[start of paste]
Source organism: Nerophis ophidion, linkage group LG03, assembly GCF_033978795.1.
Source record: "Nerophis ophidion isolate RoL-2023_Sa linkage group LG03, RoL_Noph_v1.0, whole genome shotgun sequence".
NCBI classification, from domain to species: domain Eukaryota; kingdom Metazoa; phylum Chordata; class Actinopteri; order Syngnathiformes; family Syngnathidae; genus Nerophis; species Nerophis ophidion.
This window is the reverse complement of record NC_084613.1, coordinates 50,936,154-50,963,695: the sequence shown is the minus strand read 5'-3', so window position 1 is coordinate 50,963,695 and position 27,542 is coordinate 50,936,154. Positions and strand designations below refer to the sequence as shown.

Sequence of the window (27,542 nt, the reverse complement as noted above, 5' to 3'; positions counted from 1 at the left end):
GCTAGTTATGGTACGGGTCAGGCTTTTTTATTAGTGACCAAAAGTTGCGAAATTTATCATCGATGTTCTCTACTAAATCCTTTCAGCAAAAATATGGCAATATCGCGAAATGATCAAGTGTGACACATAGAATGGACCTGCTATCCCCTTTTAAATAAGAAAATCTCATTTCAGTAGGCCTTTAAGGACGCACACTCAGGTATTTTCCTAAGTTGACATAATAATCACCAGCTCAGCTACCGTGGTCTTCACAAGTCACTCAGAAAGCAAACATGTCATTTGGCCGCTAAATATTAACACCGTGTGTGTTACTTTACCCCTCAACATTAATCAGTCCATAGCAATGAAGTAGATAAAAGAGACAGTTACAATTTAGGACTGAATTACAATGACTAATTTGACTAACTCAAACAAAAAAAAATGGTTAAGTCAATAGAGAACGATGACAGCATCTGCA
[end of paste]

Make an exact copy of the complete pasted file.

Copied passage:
Source organism: Nerophis ophidion, linkage group LG03, assembly GCF_033978795.1.
Source record: "Nerophis ophidion isolate RoL-2023_Sa linkage group LG03, RoL_Noph_v1.0, whole genome shotgun sequence".
NCBI classification, from domain to species: domain Eukaryota; kingdom Metazoa; phylum Chordata; class Actinopteri; order Syngnathiformes; family Syngnathidae; genus Nerophis; species Nerophis ophidion.
This window is the reverse complement of record NC_084613.1, coordinates 50,936,154-50,963,695: the sequence shown is the minus strand read 5'-3', so window position 1 is coordinate 50,963,695 and position 27,542 is coordinate 50,936,154. Positions and strand designations below refer to the sequence as shown.

Sequence of the window (27,542 nt, the reverse complement as noted above, 5' to 3'; positions counted from 1 at the left end):
GCTAGTTATGGTACGGGTCAGGCTTTTTTATTAGTGACCAAAAGTTGCGAAATTTATCATCGATGTTCTCTACTAAATCCTTTCAGCAAAAATATGGCAATATCGCGAAATGATCAAGTGTGACACATAGAATGGACCTGCTATCCCCTTTTAAATAAGAAAATCTCATTTCAGTAGGCCTTTAAGGACGCACACTCAGGTATTTTCCTAAGTTGACATAATAATCACCAGCTCAGCTACCGTGGTCTTCACAAGTCACTCAGAAAGCAAACATGTCATTTGGCCGCTAAATATTAACACCGTGTGTGTTACTTTACCCCTCAACATTAATCAGTCCATAGCAATGAAGTAGATAAAAGAGACAGTTACAATTTAGGACTGAATTACAATGACTAATTTGACTAACTCAAACAAAAAAAAATGGTTAAGTCAATAGAGAACGATGACAGCATCTGCA